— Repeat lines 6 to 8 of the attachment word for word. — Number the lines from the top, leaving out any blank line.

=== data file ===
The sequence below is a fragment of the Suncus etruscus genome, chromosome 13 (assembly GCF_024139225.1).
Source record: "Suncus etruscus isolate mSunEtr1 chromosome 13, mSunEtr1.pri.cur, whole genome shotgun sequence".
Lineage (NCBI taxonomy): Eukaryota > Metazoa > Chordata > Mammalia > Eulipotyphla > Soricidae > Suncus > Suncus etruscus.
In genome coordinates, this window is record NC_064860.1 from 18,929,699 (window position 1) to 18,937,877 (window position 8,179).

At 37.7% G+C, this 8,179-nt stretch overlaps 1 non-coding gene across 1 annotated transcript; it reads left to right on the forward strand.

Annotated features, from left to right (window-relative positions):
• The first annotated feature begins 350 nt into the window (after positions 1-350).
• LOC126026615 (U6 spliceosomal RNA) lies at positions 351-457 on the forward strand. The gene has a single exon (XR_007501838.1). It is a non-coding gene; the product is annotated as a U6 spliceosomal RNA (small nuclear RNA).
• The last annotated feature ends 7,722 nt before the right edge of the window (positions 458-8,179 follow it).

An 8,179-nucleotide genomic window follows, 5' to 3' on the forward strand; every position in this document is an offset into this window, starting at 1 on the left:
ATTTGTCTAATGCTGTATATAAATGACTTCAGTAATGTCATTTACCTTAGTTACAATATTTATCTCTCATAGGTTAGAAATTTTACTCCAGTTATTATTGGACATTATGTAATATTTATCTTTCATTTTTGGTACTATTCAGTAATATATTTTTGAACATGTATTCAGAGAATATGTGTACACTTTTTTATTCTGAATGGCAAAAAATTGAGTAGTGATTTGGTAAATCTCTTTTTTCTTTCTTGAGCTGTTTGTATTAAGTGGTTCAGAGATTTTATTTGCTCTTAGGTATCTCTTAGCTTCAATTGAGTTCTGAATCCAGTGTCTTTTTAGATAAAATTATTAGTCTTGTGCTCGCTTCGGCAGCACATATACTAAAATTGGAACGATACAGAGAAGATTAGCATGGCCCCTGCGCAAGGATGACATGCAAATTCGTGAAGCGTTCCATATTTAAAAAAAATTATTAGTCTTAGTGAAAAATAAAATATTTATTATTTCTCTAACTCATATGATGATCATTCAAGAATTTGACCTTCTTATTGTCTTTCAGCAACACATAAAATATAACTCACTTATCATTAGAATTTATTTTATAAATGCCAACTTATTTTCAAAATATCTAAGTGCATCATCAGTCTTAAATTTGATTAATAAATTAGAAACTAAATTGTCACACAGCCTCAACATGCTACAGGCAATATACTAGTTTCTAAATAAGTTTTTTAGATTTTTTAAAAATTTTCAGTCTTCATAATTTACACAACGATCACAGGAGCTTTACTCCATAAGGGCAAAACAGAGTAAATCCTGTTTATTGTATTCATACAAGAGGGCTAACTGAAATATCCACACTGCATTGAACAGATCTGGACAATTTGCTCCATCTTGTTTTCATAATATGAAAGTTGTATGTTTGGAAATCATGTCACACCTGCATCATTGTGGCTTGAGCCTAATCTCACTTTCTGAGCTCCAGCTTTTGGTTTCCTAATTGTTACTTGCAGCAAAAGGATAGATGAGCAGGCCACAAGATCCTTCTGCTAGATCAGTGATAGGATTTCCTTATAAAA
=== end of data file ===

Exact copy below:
Annotated features, from left to right (window-relative positions):
• The first annotated feature begins 350 nt into the window (after positions 1-350).
• LOC126026615 (U6 spliceosomal RNA) lies at positions 351-457 on the forward strand. The gene has a single exon (XR_007501838.1). It is a non-coding gene; the product is annotated as a U6 spliceosomal RNA (small nuclear RNA).